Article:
A greater appreciation for nature
Recently I finished reading Between a Rock and a Hard Place by Aron Ralston. For those of you who are unfamiliar with this title, it is the novel on which the new James Franco movie 127 Hours is based. After reading this book, along with Jon Krakauer’s Into the Wild and William Faulkner’s short story “The Bear,” I find myself reflecting on the unsurpassed beauty of nature and how an appreciation for the wilderness is slowly slipping away from today’s seemingly advanced society. But I have to ask: advanced in what sense? Is it in the sense that we are taking over practically every last spot of greenery on this planet to replace it with more corporate buildings and parking lots? Our culture is so focused on growing, creating and building that along the way, we are destroying the purest and most natural thing on this Earth — the wild.
So many aspects of our present society are artificial, yet nature is the one uncontaminated thing that has the ability to relieve and revive our human spirits. These same spirits have become so consumed by stress, business, power and control. This is why people spend millions of dollars every year to walk along the edge of the Grand Canyon or sink their toes in the sands of Hawaii. It is why people simply feel the need to “take a walk” when they become upset or irritated. We humans are innately drawn to the calming sensation of the natural outdoors. Maybe it’s because we cannot control it, cannot calculate it, cannot overcomplicate it or even explain it. Whatever the reason may be, nature grants us a sense of perspective that cannot be obtained from anywhere else. We have so much to learn from the wilderness — why would we ever want to minimize or destroy it?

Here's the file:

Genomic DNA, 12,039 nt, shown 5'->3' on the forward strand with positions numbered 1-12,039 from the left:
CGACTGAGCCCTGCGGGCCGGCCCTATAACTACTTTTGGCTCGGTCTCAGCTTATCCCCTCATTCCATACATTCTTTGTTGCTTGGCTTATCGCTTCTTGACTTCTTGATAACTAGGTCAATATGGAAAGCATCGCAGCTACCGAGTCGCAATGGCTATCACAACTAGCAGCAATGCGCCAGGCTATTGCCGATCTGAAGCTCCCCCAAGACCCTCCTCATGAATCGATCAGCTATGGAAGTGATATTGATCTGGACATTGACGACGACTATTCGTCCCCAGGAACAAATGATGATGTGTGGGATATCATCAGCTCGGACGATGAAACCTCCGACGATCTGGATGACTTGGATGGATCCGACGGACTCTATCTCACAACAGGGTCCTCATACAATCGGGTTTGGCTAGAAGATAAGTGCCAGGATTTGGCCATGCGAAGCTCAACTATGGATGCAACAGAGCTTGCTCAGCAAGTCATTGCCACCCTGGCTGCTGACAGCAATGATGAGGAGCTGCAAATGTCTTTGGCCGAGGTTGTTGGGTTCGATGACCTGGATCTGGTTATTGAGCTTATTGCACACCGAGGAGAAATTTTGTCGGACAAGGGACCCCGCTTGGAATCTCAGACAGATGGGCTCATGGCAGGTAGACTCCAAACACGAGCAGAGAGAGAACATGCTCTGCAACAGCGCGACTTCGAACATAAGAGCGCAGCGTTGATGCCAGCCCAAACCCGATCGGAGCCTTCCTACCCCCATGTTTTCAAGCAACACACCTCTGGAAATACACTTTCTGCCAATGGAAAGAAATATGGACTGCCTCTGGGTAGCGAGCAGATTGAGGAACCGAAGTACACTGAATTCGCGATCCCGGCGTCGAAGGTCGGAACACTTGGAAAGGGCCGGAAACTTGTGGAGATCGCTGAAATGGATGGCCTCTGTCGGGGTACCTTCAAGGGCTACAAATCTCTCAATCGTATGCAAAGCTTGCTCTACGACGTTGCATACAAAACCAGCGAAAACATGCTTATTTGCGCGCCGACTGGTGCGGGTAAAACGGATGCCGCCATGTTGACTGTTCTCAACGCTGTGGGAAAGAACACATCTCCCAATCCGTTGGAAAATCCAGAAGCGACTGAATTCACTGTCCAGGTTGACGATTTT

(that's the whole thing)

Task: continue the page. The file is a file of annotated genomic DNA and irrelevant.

I think Krakauer articulates my point perfectly in his book Into The Wild: “You are wrong if you think Joy emanates only or principally from human relationships. God has placed it all around us. It is in everything and anything we might experience. We just have to have the courage to turn against our habitual lifestyle and engage in unconventional living.”
Now I’m not saying we should all ditch our modern lives to go live like nomads in the forest or climb the highest mountain peak to gain a sense of perspective. Instead we should spend more time and effort every day realizing the true importance of nature and work earnestly to protect it. Just look around you — our very own NAU campus is full of natural beauty and wonder, if we take the time to notice it. Buildings will crumble and jobs may be lost, but everything natural is infinite — here long before us and, I hope, long after us.